IVF treatments after Roe: What does it mean for IVF treatments? | USA TODAY


New bans on abortion have raised concerns over the future of fertility treatments like IVF. A reproductive lawyer weighs in on the implications.

RELATED: Roe v. Wade is overturned by Supreme Court https://bit.ly/3uearVv

IVF — the process by which eggs are removed, fertilized in a lab to create an embryo and then implanted to create a pregnancy — is responsible for about 84,000 babies born annually, according to the Centers for Disease Control and Prevention. That’s about 2% of all births.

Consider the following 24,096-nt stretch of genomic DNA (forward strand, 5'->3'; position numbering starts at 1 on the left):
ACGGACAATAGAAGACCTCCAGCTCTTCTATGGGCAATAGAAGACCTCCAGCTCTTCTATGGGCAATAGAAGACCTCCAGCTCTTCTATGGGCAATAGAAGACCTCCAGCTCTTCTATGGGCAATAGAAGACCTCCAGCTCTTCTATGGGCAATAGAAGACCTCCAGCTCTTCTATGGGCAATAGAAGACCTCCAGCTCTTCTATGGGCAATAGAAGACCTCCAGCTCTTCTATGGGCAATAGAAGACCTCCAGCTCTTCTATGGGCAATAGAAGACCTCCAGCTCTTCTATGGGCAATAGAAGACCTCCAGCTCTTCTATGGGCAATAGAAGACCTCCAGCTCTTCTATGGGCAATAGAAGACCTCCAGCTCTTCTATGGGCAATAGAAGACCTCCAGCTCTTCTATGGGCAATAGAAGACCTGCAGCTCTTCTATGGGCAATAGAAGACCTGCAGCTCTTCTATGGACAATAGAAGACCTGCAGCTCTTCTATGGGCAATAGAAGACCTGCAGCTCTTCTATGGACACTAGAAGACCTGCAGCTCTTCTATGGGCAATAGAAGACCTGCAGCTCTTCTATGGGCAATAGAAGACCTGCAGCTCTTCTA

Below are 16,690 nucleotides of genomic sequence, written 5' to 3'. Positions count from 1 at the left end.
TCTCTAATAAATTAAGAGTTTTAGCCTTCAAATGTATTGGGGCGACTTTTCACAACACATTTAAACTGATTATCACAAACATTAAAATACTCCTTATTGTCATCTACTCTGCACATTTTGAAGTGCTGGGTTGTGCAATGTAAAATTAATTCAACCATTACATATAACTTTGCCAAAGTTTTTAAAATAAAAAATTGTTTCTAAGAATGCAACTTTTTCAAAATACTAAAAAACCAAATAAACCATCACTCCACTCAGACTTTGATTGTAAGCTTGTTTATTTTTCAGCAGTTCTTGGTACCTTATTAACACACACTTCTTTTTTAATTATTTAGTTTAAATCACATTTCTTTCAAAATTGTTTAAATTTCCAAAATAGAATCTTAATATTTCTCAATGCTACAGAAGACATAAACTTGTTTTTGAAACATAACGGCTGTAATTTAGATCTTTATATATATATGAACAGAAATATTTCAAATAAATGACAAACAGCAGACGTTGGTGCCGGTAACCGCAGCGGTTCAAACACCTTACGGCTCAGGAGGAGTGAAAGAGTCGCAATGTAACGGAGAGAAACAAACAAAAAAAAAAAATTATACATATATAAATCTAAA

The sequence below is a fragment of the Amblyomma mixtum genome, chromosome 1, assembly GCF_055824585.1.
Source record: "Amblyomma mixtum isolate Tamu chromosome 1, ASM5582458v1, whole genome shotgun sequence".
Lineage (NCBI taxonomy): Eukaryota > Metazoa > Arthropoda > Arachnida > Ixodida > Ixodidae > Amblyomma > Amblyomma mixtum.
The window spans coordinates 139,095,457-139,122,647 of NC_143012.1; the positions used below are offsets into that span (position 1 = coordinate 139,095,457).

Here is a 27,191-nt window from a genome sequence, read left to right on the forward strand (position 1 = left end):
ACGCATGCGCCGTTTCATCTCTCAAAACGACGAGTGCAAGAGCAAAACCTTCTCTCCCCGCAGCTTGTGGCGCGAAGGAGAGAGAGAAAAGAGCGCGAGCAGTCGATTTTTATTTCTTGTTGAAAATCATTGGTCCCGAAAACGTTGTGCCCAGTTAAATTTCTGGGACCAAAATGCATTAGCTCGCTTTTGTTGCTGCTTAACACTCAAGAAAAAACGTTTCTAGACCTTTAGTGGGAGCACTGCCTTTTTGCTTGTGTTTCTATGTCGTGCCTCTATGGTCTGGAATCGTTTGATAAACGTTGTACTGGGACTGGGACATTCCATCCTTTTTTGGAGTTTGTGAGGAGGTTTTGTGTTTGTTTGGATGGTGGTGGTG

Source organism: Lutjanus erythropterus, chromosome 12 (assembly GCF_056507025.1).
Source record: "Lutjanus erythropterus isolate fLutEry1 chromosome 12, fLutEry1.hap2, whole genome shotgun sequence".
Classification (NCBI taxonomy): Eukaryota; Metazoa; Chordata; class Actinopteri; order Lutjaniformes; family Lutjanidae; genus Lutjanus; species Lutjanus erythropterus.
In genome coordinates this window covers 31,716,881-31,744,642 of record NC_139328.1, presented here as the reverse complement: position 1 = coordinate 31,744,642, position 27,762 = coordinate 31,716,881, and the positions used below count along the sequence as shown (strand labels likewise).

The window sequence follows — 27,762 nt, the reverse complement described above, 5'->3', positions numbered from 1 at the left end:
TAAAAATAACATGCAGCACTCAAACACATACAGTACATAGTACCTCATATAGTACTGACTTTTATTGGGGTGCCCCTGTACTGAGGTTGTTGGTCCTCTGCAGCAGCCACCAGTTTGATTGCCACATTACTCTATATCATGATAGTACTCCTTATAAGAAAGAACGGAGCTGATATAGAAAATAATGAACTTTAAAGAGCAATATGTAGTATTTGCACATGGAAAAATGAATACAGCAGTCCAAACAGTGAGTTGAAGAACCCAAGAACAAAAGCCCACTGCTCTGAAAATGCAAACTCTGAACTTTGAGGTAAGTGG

But the wording of some states’ anti-abortion laws is raising questions about the fate and legal status of those fertilized embryos, especially if conservative states pursue what are known as personhood laws, giving legal rights to embryos and fetuses.

Oklahoma, Louisiana and Nebraska, in particular, have already considered anti-abortion laws specifically granting protections to fertilized eggs, and other states’ proposed "personhood" laws could do the same.

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